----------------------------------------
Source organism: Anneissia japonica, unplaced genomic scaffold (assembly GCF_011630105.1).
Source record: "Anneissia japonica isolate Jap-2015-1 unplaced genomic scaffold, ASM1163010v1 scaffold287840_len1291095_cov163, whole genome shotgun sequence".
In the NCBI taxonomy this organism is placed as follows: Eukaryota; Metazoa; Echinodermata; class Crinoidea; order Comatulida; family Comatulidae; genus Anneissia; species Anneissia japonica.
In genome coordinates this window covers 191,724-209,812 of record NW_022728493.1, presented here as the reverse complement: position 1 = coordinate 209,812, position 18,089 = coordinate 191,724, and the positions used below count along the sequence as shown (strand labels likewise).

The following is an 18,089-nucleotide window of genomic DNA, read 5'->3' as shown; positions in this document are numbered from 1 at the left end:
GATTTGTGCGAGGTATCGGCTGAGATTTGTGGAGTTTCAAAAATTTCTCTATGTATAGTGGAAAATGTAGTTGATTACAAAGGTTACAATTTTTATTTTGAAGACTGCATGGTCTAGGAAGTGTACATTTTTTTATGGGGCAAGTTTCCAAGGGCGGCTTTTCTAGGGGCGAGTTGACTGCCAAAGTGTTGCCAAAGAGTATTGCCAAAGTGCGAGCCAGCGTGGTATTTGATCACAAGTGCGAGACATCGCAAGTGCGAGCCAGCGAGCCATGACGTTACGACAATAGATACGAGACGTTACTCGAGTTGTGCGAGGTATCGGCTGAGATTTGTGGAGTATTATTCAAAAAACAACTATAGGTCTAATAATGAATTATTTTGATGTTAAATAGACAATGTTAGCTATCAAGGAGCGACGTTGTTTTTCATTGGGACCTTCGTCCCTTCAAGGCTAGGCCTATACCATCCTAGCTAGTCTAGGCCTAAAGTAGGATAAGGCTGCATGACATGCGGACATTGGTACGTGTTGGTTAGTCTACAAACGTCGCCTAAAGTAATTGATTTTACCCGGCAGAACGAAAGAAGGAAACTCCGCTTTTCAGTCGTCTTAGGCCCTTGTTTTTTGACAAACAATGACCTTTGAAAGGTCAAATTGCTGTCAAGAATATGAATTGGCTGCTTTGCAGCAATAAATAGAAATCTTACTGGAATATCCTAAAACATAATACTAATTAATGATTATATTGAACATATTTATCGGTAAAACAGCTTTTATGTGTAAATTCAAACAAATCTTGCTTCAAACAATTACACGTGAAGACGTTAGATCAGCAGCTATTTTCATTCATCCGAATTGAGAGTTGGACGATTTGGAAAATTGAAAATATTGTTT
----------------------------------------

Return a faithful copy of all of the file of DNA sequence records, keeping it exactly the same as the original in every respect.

Source organism: Anneissia japonica, unplaced genomic scaffold (assembly GCF_011630105.1).
Source record: "Anneissia japonica isolate Jap-2015-1 unplaced genomic scaffold, ASM1163010v1 scaffold287840_len1291095_cov163, whole genome shotgun sequence".
In the NCBI taxonomy this organism is placed as follows: Eukaryota; Metazoa; Echinodermata; class Crinoidea; order Comatulida; family Comatulidae; genus Anneissia; species Anneissia japonica.
In genome coordinates this window covers 191,724-209,812 of record NW_022728493.1, presented here as the reverse complement: position 1 = coordinate 209,812, position 18,089 = coordinate 191,724, and the positions used below count along the sequence as shown (strand labels likewise).

The following is an 18,089-nucleotide window of genomic DNA, read 5'->3' as shown; positions in this document are numbered from 1 at the left end:
GATTTGTGCGAGGTATCGGCTGAGATTTGTGGAGTTTCAAAAATTTCTCTATGTATAGTGGAAAATGTAGTTGATTACAAAGGTTACAATTTTTATTTTGAAGACTGCATGGTCTAGGAAGTGTACATTTTTTTATGGGGCAAGTTTCCAAGGGCGGCTTTTCTAGGGGCGAGTTGACTGCCAAAGTGTTGCCAAAGAGTATTGCCAAAGTGCGAGCCAGCGTGGTATTTGATCACAAGTGCGAGACATCGCAAGTGCGAGCCAGCGAGCCATGACGTTACGACAATAGATACGAGACGTTACTCGAGTTGTGCGAGGTATCGGCTGAGATTTGTGGAGTATTATTCAAAAAACAACTATAGGTCTAATAATGAATTATTTTGATGTTAAATAGACAATGTTAGCTATCAAGGAGCGACGTTGTTTTTCATTGGGACCTTCGTCCCTTCAAGGCTAGGCCTATACCATCCTAGCTAGTCTAGGCCTAAAGTAGGATAAGGCTGCATGACATGCGGACATTGGTACGTGTTGGTTAGTCTACAAACGTCGCCTAAAGTAATTGATTTTACCCGGCAGAACGAAAGAAGGAAACTCCGCTTTTCAGTCGTCTTAGGCCCTTGTTTTTTGACAAACAATGACCTTTGAAAGGTCAAATTGCTGTCAAGAATATGAATTGGCTGCTTTGCAGCAATAAATAGAAATCTTACTGGAATATCCTAAAACATAATACTAATTAATGATTATATTGAACATATTTATCGGTAAAACAGCTTTTATGTGTAAATTCAAACAAATCTTGCTTCAAACAATTACACGTGAAGACGTTAGATCAGCAGCTATTTTCATTCATCCGAATTGAGAGTTGGACGATTTGGAAAATTGAAAATATTGTTT